UK organisations may accept that cyber threats are growing, but many do not have the capability to adequately deal with online attacks.
According to a report by KPMG, business leaders should adopt the same tactics used by law enforcement agencies to ensure their focus is on the right risks and intelligence is gathered in an orderly, rather than reactive, manner.
It recommended three principles that it said will help organisations manage the cyber threat proactively and minimise risk: create an intelligence-led mind-set, implement an intelligence operating model; and build an intelligence-led decision making process.
Malcolm Marshall, KPMG partner and head of the firm's information protection and business resilience team, said: “Increased awareness of cyber security threats is a positive trend, but indications are that organisations now need to focus on putting into place the fundamentals of intelligence management to gain real value from what they know.
“It's the absolute minimum required to instil confidence among board members. No organisation can dedicate resources to counter every threat. With limited public funding, law enforcement agencies have learned hard lessons in how to prioritise threats and allocate resources. Cyber threats are no different.”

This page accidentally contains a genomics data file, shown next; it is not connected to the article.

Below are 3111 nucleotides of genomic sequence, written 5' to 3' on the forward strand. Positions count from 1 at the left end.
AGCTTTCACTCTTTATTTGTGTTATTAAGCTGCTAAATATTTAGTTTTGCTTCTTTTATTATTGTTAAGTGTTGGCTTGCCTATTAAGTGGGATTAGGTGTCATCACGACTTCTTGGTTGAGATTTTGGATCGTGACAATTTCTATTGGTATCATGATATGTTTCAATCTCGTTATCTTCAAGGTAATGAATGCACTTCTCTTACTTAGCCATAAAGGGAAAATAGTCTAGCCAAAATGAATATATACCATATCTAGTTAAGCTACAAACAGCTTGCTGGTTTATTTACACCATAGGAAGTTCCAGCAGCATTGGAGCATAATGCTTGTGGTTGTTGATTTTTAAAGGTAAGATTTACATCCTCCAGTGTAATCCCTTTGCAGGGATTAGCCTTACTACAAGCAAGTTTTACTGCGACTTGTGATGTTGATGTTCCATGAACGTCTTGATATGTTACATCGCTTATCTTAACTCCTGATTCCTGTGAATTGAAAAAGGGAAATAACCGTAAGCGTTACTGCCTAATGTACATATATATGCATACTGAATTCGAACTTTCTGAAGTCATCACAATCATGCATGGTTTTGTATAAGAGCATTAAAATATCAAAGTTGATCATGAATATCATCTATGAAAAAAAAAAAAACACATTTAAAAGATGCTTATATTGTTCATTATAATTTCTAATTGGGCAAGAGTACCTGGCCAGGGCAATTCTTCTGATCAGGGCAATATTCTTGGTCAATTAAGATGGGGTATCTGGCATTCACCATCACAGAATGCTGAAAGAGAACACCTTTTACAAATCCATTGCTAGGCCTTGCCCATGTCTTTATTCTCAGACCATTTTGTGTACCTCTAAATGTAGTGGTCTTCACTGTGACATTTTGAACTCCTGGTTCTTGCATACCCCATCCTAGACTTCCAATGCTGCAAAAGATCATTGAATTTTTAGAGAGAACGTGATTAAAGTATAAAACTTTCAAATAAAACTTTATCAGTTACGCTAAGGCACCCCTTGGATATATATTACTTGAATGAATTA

The report claimed that organisations should be using intelligence to protect information assets, customer data and shareholder value. This will involve gathering information, analysing it to identify the offender, victim, what was being targeted and time – specifically are there any temporal patterns regarding cyber attacks and are your information assets more vulnerable at certain times?
Following this, look to build an intelligence-led decision making process, which in law enforcement and intelligence organisations, helps informs all core business decisions.
Marshall said: “It should be possible to identify core vulnerabilities and the potential impact of loss or denial of access. In other words, intelligence collection should be informed by an understanding of the priorities of assets and constantly mutating threats and vulnerabilities.
“Just as law enforcement agencies use intelligence to protect the public, organisations should be doing the same to protect information assets, customer data and, ultimately, shareholder value.”